In this abridged extract from his new memoir, it is 1964 and writer James McNeish is back in New Zealand from the UK, travelling the country with his tape recorder on the suggestion of geographically confused BBC producer Jack Dillon, who has urged: “Find me some poets. Nobody knows a damn thing about Australian writing.”
At the time, I was almost as ignorant of New Zealand letters as Jack Dillon was. I had met and interviewed Frank Sargeson before going overseas. At university I had been tutored by the poets ARD Fairburn and MK Joseph. That was about it. I had never written an essay or a poem, belonged to a set or read a literary journal. I did not subscribe to Landfall. In London, asked about the New Zealand literary scene, I would say “cliqueridden”, though I knew nothing about it, never having wished nor been invited to belong. In my imagination and conceit I pictured groups of navel-gazing young poets and short-story writers earnestly striving in small magazines to create a New Zealand literature and a New Zealand identity as far removed from events on the other side of the world as possible.
Happily in Auckland an old friend, Jack Tresidder, had the sense to suggest I meet some real poets like Denis Glover. For some reason he did not mention Janet Frame, who had shot to prominence while I was away and recently returned from London, as I had. Her work was another gap in my education. And when Janet Frame herself walked into a bach I had taken on Waiheke and introduced herself, I had no idea who she was. “Janet who?” I said to the fresh-faced woman with a dimple who materialised on the doorstep. She stood in the sunlight, her hands clasped together at the waist, then half-turned to her companion. The latter, it transpired, was her sister. The sister said, “We were told that a bach round here was available for renting.” “Yes,” I laughed. “I’m renting it.” Janet smiled hesitantly. I invited them in and made a cup of tea.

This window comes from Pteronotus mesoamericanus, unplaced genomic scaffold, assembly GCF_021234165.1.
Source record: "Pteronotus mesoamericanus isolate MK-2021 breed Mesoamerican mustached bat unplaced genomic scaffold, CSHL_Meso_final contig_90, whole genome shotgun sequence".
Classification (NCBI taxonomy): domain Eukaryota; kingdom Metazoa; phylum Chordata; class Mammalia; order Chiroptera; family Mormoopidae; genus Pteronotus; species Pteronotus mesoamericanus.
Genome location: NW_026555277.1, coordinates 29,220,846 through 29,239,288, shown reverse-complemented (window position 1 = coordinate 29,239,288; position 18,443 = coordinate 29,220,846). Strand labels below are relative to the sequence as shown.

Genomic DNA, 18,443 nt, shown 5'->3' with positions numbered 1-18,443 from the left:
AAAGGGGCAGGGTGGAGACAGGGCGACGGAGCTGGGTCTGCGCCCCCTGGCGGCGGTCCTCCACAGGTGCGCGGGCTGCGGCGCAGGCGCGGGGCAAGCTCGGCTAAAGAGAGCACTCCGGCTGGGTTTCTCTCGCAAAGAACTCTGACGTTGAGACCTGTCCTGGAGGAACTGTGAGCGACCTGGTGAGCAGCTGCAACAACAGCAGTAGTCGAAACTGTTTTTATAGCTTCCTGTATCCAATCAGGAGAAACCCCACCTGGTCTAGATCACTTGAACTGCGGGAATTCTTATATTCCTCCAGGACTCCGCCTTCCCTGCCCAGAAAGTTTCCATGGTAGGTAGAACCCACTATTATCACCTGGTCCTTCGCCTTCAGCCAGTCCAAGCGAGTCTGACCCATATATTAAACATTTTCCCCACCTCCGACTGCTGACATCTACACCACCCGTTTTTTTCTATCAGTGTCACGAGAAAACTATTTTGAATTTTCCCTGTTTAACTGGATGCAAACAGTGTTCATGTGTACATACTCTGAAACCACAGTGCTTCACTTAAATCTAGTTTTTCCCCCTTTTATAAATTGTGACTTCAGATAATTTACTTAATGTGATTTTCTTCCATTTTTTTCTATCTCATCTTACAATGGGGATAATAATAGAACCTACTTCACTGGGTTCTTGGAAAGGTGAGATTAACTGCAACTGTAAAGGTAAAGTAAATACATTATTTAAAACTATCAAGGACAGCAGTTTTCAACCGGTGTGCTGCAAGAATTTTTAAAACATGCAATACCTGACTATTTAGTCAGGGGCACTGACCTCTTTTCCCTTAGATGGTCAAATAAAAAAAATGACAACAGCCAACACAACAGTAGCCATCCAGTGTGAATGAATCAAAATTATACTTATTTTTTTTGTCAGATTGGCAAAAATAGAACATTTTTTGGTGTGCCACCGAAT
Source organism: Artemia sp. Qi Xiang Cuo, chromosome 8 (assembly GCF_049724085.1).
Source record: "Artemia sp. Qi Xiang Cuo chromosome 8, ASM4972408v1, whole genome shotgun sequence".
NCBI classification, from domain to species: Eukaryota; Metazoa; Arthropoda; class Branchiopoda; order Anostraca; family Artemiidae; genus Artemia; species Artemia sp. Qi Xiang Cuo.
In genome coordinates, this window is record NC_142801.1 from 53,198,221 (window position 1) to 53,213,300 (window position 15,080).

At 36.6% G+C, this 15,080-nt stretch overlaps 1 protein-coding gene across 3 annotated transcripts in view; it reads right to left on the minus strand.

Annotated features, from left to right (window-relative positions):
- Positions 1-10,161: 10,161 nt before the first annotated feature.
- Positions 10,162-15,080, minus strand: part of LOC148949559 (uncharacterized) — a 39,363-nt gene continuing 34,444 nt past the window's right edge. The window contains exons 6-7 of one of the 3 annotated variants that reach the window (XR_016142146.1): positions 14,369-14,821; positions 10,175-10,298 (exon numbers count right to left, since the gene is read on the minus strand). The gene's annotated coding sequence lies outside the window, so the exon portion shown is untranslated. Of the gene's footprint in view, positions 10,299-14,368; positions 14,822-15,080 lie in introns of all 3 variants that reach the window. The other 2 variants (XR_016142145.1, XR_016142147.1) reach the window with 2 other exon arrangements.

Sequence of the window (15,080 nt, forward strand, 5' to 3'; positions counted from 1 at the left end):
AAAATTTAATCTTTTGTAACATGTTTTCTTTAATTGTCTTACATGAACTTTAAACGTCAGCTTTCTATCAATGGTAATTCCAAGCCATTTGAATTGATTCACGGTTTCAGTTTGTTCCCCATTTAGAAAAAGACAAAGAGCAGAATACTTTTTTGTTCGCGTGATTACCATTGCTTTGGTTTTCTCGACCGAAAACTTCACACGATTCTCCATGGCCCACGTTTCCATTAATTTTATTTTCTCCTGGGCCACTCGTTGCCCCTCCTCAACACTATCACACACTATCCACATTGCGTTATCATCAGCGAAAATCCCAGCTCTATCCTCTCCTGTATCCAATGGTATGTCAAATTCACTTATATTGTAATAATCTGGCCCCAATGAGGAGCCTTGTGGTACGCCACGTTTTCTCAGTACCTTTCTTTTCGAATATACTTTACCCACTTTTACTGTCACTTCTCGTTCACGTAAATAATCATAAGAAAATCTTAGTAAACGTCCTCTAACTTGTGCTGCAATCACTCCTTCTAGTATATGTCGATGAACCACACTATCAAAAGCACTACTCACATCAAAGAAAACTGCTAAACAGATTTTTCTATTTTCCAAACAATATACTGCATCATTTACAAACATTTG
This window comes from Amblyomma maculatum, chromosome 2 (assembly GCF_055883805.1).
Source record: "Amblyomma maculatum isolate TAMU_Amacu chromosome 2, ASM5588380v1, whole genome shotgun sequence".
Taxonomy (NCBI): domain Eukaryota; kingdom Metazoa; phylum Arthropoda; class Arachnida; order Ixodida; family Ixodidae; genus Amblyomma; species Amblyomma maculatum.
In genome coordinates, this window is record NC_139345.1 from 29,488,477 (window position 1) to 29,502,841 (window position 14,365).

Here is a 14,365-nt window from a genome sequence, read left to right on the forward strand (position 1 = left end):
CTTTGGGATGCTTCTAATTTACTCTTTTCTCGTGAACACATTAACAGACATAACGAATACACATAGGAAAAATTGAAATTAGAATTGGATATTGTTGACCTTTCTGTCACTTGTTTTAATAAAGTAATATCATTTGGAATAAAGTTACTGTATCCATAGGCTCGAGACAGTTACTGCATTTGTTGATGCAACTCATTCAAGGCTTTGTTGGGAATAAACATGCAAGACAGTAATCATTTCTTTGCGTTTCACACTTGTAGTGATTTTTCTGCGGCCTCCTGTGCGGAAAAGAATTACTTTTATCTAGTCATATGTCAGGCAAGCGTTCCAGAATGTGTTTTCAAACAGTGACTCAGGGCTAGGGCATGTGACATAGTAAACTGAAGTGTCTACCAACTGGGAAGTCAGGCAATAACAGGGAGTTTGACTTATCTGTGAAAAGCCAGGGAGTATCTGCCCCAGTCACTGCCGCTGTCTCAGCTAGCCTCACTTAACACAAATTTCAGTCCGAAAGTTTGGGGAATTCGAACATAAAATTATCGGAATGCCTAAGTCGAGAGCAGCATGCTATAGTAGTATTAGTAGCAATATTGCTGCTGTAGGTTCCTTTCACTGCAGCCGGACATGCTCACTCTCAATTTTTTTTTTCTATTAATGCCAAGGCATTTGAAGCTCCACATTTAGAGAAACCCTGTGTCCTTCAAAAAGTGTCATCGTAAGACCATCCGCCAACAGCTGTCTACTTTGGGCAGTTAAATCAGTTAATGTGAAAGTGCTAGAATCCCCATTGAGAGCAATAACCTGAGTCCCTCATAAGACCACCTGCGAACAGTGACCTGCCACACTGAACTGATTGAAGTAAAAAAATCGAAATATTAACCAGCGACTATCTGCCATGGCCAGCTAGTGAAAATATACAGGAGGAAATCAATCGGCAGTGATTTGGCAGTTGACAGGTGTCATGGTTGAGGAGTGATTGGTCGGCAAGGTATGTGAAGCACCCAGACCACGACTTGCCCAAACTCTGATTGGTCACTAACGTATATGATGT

Years later, when Janet’s fame had spread, I was asked to judge the non-fiction section of the national book awards and discovered among the entries the last volume of her autobiographical trilogy, The Envoy from Mirror City. Reading it, I was struck by a curious parallel in experience: a similar contrast of lives lived between London and the Mediterranean – Sicily in my case, Ibiza and Andorra in hers; a similar trajectory of mingled excitements and dread, exhilaration and despair, culminating in a downward spiral of anxiety and return to a dubious and insecure homeland. Even the chronology, our years of absence, matched. The difference was that on returning to New Zealand, however apprehensively in Janet’s case, she was determined to make a go of it, whereas I, infirm of purpose, was not. It is harder to stay than go away again.
In 1964 I knew nothing of her story. Perhaps, after she departed, I thought back and remembered the publication of Owls Do Cry. But I hadn’t read it, nor did she mention that she was a novelist. But for one exchange, so unremarkable was our meeting on Waiheke Island, I would not have guessed she was a writer at all. In conversation I happened to mention the word “lorry”, and she corrected me. “‘Truck’. It’s ‘truck’ here,” she said. “Oh. I’d forgotten.” Then, musing on the coloured roofs of the houses which struck me as 20 years younger than the inhabitants, I compared them to rows of boiled sweets. “‘Lollies’,” she said. “We say ‘lollies’ in New Zealand.”